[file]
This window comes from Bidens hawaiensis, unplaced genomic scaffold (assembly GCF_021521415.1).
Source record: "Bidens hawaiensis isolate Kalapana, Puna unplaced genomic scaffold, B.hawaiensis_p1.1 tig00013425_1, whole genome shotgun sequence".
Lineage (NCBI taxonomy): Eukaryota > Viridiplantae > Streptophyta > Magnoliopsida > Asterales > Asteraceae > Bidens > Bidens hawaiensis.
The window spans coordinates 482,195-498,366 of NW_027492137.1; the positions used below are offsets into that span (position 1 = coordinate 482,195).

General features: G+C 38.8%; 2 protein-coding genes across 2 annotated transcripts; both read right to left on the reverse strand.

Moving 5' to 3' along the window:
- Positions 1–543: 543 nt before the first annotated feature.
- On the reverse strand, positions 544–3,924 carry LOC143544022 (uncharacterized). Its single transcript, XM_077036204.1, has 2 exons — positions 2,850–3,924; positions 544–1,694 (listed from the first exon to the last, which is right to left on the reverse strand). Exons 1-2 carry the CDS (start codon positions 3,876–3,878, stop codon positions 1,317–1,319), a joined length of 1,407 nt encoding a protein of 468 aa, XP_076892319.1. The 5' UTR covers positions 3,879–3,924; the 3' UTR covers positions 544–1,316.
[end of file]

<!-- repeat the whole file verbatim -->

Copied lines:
This window comes from Bidens hawaiensis, unplaced genomic scaffold (assembly GCF_021521415.1).
Source record: "Bidens hawaiensis isolate Kalapana, Puna unplaced genomic scaffold, B.hawaiensis_p1.1 tig00013425_1, whole genome shotgun sequence".
Lineage (NCBI taxonomy): Eukaryota > Viridiplantae > Streptophyta > Magnoliopsida > Asterales > Asteraceae > Bidens > Bidens hawaiensis.
The window spans coordinates 482,195-498,366 of NW_027492137.1; the positions used below are offsets into that span (position 1 = coordinate 482,195).

General features: G+C 38.8%; 2 protein-coding genes across 2 annotated transcripts; both read right to left on the reverse strand.

Moving 5' to 3' along the window:
- Positions 1–543: 543 nt before the first annotated feature.
- On the reverse strand, positions 544–3,924 carry LOC143544022 (uncharacterized). Its single transcript, XM_077036204.1, has 2 exons — positions 2,850–3,924; positions 544–1,694 (listed from the first exon to the last, which is right to left on the reverse strand). Exons 1-2 carry the CDS (start codon positions 3,876–3,878, stop codon positions 1,317–1,319), a joined length of 1,407 nt encoding a protein of 468 aa, XP_076892319.1. The 5' UTR covers positions 3,879–3,924; the 3' UTR covers positions 544–1,316.